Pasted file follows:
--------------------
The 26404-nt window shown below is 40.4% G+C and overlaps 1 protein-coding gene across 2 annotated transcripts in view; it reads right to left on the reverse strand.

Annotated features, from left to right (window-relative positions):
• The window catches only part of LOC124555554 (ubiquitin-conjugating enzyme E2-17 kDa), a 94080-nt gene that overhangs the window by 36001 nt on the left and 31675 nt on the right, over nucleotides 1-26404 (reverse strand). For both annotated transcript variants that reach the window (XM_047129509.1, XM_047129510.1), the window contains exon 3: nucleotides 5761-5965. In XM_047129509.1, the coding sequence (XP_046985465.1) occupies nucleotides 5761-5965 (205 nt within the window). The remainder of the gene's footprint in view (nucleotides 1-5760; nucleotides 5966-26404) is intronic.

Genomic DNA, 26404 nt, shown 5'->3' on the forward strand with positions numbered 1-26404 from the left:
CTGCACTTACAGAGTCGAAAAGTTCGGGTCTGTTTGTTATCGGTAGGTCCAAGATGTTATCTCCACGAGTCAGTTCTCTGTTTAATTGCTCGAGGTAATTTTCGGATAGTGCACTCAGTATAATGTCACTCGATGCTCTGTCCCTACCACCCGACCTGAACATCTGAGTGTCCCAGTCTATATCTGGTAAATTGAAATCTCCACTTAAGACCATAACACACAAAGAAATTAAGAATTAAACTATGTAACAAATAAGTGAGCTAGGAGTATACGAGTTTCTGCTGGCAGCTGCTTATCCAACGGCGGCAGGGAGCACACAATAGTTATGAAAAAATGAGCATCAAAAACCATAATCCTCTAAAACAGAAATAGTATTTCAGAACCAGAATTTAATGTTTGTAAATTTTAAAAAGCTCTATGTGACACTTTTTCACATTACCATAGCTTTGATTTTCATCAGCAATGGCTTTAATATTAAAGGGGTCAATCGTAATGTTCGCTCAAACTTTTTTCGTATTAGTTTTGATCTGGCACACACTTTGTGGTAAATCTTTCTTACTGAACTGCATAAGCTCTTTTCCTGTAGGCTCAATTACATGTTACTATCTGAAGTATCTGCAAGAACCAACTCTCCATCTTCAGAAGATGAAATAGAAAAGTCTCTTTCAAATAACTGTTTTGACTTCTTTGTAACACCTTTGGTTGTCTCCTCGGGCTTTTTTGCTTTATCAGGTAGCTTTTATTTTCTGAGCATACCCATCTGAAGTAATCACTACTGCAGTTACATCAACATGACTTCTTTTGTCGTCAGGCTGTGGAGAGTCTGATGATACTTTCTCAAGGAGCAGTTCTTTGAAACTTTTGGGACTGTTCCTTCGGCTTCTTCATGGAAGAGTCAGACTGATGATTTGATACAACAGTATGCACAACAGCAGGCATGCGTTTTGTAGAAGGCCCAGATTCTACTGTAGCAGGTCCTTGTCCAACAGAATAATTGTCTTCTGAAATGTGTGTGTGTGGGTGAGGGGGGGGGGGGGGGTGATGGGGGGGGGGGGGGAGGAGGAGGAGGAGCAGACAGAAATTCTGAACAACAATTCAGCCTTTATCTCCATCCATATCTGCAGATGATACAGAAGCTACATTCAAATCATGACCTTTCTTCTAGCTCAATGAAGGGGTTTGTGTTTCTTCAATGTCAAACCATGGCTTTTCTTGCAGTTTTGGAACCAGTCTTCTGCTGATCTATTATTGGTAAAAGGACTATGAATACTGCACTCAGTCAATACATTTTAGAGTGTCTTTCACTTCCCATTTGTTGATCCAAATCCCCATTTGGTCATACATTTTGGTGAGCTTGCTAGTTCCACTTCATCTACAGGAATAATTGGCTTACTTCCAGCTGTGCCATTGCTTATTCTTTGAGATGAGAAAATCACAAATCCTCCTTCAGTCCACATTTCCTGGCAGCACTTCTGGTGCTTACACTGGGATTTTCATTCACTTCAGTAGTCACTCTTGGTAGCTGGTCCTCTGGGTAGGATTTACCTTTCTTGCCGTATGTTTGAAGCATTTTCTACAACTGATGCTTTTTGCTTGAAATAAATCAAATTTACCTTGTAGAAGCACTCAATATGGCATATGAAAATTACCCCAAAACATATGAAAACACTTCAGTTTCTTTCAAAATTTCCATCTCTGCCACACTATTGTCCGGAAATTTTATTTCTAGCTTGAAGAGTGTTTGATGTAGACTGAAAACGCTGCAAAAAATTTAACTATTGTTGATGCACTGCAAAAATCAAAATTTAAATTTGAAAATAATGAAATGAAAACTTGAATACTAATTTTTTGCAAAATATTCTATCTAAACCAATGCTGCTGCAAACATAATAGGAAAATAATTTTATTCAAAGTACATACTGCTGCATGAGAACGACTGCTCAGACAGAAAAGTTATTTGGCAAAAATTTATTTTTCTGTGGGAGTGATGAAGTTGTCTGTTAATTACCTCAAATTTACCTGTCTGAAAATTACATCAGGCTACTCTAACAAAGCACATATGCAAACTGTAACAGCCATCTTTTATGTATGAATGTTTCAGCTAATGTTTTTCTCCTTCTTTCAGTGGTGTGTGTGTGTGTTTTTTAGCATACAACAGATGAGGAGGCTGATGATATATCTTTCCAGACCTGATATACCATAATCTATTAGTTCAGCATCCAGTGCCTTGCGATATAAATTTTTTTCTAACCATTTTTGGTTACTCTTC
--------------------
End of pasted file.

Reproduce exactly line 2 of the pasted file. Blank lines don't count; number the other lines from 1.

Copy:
Annotated features, from left to right (window-relative positions):